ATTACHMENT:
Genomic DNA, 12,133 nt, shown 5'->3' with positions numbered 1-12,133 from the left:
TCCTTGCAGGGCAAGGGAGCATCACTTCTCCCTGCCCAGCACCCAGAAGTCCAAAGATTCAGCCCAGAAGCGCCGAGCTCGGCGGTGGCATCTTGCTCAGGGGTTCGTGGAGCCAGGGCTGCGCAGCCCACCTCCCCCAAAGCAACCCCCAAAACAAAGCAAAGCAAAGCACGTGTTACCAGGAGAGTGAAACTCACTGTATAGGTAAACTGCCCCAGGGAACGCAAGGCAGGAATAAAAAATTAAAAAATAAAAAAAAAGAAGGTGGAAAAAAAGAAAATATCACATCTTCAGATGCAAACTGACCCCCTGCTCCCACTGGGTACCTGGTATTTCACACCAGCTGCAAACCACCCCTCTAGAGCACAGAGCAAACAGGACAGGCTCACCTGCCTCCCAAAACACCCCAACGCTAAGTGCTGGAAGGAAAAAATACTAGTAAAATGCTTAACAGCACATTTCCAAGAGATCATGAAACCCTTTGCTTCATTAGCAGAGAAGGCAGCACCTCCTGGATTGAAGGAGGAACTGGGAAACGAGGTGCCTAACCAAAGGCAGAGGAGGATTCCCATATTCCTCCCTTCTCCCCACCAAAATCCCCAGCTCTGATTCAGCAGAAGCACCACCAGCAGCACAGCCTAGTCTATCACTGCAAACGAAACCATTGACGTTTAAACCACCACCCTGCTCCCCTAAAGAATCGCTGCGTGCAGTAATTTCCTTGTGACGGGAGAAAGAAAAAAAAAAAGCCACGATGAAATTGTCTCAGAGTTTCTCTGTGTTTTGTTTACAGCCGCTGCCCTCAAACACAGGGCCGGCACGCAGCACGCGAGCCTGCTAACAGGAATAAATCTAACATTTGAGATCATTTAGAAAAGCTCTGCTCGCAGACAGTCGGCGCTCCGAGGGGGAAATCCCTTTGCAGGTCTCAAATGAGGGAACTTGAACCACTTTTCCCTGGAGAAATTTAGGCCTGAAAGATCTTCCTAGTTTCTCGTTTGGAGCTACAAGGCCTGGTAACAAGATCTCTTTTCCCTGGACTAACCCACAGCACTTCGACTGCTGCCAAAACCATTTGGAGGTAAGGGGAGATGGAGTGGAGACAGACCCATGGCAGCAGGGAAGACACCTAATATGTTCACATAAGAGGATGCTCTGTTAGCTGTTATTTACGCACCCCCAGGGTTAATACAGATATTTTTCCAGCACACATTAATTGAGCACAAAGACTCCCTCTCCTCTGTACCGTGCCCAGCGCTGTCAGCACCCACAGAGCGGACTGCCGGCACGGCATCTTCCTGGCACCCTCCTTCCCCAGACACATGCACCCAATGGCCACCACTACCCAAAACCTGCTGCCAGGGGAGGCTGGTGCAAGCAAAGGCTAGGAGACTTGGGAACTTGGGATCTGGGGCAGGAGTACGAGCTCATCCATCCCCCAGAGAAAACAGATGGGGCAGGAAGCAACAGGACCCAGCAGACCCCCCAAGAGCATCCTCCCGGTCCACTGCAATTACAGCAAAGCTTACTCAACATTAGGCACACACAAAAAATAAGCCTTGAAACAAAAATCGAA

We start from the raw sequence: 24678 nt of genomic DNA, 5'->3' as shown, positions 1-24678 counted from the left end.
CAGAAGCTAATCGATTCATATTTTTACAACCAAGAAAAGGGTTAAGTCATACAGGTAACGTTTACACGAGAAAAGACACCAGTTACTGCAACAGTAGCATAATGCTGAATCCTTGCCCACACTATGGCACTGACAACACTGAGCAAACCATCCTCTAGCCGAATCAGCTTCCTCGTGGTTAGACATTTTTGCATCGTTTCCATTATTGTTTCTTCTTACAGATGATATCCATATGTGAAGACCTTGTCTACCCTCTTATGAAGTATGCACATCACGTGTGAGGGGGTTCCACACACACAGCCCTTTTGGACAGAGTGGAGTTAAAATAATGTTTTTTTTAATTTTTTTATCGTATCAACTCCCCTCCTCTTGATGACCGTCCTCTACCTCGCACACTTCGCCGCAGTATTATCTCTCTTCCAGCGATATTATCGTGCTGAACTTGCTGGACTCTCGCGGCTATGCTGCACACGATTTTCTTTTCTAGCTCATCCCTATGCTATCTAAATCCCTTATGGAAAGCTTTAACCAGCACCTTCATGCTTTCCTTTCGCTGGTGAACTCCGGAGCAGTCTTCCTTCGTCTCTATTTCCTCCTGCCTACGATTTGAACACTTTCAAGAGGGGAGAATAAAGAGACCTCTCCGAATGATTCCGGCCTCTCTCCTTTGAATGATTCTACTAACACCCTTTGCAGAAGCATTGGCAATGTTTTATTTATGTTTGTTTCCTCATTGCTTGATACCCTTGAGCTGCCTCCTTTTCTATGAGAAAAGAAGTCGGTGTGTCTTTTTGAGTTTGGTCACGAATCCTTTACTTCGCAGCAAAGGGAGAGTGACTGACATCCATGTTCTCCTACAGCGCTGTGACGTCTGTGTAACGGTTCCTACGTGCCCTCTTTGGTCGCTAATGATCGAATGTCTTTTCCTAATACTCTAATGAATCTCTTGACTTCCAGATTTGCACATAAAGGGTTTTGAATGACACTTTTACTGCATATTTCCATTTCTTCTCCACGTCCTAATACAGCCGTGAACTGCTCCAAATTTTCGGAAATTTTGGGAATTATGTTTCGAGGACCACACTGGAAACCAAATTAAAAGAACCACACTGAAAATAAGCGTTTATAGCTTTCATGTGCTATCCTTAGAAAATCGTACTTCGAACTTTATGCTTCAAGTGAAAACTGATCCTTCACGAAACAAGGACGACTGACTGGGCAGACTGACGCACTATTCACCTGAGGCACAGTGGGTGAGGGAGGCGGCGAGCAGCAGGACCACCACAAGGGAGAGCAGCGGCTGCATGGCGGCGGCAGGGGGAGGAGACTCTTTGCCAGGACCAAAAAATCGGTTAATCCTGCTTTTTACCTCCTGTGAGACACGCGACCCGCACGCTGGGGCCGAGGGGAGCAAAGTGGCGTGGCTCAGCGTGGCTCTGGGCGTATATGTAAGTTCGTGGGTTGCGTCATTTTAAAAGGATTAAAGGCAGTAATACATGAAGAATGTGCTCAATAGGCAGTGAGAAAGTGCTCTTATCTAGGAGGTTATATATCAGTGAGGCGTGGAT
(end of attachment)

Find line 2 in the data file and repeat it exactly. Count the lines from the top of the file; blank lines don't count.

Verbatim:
TCCTTGCAGGGCAAGGGAGCATCACTTCTCCCTGCCCAGCACCCAGAAGTCCAAAGATTCAGCCCAGAAGCGCCGAGCTCGGCGGTGGCATCTTGCTCAGGGGTTCGTGGAGCCAGGGCTGCGCAGCCCACCTCCCCCAAAGCAACCCCCAAAACAAAGCAAAGCAAAGCACGTGTTACCAGGAGAGTGAAACTCACTGTATAGGTAAACTGCCCCAGGGAACGCAAGGCAGGAATAAAAAATTAAAAAATAAAAAAAAAGAAGGTGGAAAAAAAGAAAATATCACATCTTCAGATGCAAACTGACCCCCTGCTCCCACTGGGTACCTGGTATTTCACACCAGCTGCAAACCACCCCTCTAGAGCACAGAGCAAACAGGACAGGCTCACCTGCCTCCCAAAACACCCCAACGCTAAGTGCTGGAAGGAAAAAATACTAGTAAAATGCTTAACAGCACATTTCCAAGAGATCATGAAACCCTTTGCTTCATTAGCAGAGAAGGCAGCACCTCCTGGATTGAAGGAGGAACTGGGAAACGAGGTGCCTAACCAAAGGCAGAGGAGGATTCCCATATTCCTCCCTTCTCCCCACCAAAATCCCCAGCTCTGATTCAGCAGAAGCACCACCAGCAGCACAGCCTAGTCTATCACTGCAAACGAAACCATTGACGTTTAAACCACCACCCTGCTCCCCTAAAGAATCGCTGCGTGCAGTAATTTCCTTGTGACGGGAGAAAGAAAAAAAAAAAGCCACGATGAAATTGTCTCAGAGTTTCTCTGTGTTTTGTTTACAGCCGCTGCCCTCAAACACAGGGCCGGCACGCAGCACGCGAGCCTGCTAACAGGAATAAATCTAACATTTGAGATCATTTAGAAAAGCTCTGCTCGCAGACAGTCGGCGCTCCGAGGGGGAAATCCCTTTGCAGGTCTCAAATGAGGGAACTTGAACCACTTTTCCCTGGAGAAATTTAGGCCTGAAAGATCTTCCTAGTTTCTCGTTTGGAGCTACAAGGCCTGGTAACAAGATCTCTTTTCCCTGGACTAACCCACAGCACTTCGACTGCTGCCAAAACCATTTGGAGGTAAGGGGAGATGGAGTGGAGACAGACCCATGGCAGCAGGGAAGACACCTAATATGTTCACATAAGAGGATGCTCTGTTAGCTGTTATTTACGCACCCCCAGGGTTAATACAGATATTTTTCCAGCACACATTAATTGAGCACAAAGACTCCCTCTCCTCTGTACCGTGCCCAGCGCTGTCAGCACCCACAGAGCGGACTGCCGGCACGGCATCTTCCTGGCACCCTCCTTCCCCAGACACATGCACCCAATGGCCACCACTACCCAAAACCTGCTGCCAGGGGAGGCTGGTGCAAGCAAAGGCTAGGAGACTTGGGAACTTGGGATCTGGGGCAGGAGTACGAGCTCATCCATCCCCCAGAGAAAACAGATGGGGCAGGAAGCAACAGGACCCAGCAGACCCCCCAAGAGCATCCTCCCGGTCCACTGCAATTACAGCAAAGCTTACTCAACATTAGGCACACACAAAAAATAAGCCTTGAAACAAAAATCGAA